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Columbia City Council Approves Red Light Camera Vendor; Oversight and Openness Suggested

August 22nd, 2007 by mopns · No Comments

Show Me Blog: (Not to be confused with the Show-Me-Institute blog)

Early on the morning of August 21st, I attended the Columbia city council meeting to speak to the red light camera vendor that the city was proposing to contract with to monitor 16 intersection approaches. Some time back, the council had previously approved an ordinance to allow red light cameras as a traffic control device. I was the only person to speak and asked the following questions:

1. I asked if the $28.50 awarded to Lasercraft per ticket comes out of the existing fine structure or if it would be on top of the existing fine; it will come from the existing fine.

2. I asked that timeliness of the ticket delivered to the owner of the violating vehicle be as quick as possible. I don’t know how practical that will be since Lasercraft first has to review the ticket, then send it to someone at the Columbia Police Department, who would then send it to the city prosecutor.

3. Without Chief Boehm in attendance, this point will have to be brought up in another venue, but hopefully it made a council member or two think about it. The Lasercraft system has an ability to monitor the cameras in live streaming mode. Lasercraft suggests tight control on that particular access. I asked if the CPD would have any policies and procedures to determine who can view those live feeds to ensure that they are available when needed (i.e. looking for a getaway car from a robbery) as opposed to someone just watching the cameras for entertainment or curiousity’s sake. I think more openness and transparency in the process may make people more accepting of the system (this also ties into item 5 below). Read more…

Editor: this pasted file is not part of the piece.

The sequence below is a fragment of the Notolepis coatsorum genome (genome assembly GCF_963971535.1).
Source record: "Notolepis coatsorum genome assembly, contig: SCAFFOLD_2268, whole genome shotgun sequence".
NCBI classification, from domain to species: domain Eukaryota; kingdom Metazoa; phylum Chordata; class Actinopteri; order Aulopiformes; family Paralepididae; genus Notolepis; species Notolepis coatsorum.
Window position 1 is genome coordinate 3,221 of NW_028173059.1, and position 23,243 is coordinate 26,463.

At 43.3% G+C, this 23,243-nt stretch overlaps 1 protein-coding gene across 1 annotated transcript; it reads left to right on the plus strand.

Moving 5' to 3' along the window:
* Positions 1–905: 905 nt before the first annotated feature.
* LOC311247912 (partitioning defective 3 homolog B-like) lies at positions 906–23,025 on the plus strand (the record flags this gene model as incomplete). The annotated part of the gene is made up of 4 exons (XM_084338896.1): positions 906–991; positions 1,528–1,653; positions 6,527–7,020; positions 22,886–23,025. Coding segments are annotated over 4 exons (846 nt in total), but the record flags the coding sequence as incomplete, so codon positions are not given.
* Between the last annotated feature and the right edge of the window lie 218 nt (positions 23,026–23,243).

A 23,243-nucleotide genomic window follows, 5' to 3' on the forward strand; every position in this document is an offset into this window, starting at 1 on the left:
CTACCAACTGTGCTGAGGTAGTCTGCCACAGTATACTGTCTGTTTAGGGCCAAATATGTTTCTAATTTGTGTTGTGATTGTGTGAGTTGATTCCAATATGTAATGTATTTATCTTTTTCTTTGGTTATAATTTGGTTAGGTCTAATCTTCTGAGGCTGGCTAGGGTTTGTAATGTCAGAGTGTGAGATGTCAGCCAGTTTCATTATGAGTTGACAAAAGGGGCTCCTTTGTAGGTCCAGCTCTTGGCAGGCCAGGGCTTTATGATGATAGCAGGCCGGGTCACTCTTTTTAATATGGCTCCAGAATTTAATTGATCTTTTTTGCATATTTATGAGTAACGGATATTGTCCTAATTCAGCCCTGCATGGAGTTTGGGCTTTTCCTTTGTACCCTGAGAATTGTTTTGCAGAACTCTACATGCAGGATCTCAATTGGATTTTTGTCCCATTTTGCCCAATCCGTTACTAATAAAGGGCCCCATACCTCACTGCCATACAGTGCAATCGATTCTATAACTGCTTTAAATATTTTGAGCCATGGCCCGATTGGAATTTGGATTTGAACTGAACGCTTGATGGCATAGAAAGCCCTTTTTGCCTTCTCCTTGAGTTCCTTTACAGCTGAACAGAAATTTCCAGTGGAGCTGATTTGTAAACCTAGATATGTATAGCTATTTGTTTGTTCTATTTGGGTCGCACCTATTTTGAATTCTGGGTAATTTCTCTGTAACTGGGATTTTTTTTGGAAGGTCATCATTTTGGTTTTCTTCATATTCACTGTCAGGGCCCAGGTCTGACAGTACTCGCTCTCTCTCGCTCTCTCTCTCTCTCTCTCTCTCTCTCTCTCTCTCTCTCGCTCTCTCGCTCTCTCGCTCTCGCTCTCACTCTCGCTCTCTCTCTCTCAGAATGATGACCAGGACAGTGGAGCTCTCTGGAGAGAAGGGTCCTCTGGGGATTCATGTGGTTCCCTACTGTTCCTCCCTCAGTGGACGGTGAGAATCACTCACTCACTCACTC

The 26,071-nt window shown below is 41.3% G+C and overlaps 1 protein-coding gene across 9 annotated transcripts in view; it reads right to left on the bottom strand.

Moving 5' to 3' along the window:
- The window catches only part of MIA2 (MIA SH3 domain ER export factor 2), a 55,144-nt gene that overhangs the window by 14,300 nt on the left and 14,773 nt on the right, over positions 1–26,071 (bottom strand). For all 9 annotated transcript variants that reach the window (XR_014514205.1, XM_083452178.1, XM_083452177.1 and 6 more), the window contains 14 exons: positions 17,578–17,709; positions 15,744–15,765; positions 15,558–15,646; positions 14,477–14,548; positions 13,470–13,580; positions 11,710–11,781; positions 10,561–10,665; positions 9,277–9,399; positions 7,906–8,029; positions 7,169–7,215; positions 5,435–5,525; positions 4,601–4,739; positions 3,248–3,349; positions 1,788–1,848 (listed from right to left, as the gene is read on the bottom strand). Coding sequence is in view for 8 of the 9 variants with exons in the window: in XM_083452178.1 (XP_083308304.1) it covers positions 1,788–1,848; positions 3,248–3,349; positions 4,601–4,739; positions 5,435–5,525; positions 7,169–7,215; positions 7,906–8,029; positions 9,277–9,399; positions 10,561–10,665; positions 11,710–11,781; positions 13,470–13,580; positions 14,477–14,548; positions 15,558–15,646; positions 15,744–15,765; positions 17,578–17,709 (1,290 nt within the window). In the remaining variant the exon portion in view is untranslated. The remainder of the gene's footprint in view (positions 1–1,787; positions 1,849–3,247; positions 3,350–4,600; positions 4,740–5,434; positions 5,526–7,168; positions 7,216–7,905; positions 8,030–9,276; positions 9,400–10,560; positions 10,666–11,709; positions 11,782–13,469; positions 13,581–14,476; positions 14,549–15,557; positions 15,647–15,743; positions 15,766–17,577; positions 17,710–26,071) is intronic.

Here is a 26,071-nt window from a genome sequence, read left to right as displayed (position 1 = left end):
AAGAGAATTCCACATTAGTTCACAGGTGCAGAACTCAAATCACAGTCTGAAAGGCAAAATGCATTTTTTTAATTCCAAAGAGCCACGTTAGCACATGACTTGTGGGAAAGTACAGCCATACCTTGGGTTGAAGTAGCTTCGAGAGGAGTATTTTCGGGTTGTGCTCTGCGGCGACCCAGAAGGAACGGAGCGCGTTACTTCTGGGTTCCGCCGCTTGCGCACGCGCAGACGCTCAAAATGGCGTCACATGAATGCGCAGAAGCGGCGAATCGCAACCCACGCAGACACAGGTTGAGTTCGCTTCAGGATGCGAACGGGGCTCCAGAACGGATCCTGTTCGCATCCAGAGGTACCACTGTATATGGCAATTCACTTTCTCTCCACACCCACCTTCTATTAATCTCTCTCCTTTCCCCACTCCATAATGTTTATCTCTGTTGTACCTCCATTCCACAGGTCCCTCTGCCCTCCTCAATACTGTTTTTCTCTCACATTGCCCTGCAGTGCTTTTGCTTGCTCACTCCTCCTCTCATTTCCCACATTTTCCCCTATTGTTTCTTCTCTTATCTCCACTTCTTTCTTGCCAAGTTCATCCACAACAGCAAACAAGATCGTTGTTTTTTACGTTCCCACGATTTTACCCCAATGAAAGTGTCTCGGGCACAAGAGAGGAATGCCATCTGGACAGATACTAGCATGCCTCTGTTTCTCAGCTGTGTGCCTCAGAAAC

Related

David Stokes: “Finally, Some Push-Back on Red Light Cameras!”

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  • 1 Jim Byrne // Aug 22, 2007 at 2:24 pm

    I ran into an elderly gentleman at Walgreens the other day. He had received a ticket in Arnold, MO for running a red light during a funeral procession.

    Thankfully the Arnold Police Dept told him that they would take care of it. Would they have been so cooperative with a younger person? Can these cameras be set to not issue a ticket during a funeral procession?

  • 2 John Schultz // Aug 23, 2007 at 10:30 am

    Jim, I’m the author of the above piece. I don’t recall where I read it, but Lasercraft (the maker of the system to be installed in Columbia) said they would exclude funeral processions and emergency vehicles from those potential tickets they would then forward to the Columbia Police Department. I’m not certain they can do this with 100% accuracy depending on the circumstances (how long the procession is, does the video recording of the violation extend far enough back in time to see the start of the procession, etc.), but would expect that to be a valid defense when arguing a red light camera ticket. Unfortunately, who knows how long it would take for such a ticket to wind through the vendor, the police, and the prosecutor to a citizen, who then has to remember the circumstances of a day in the past?

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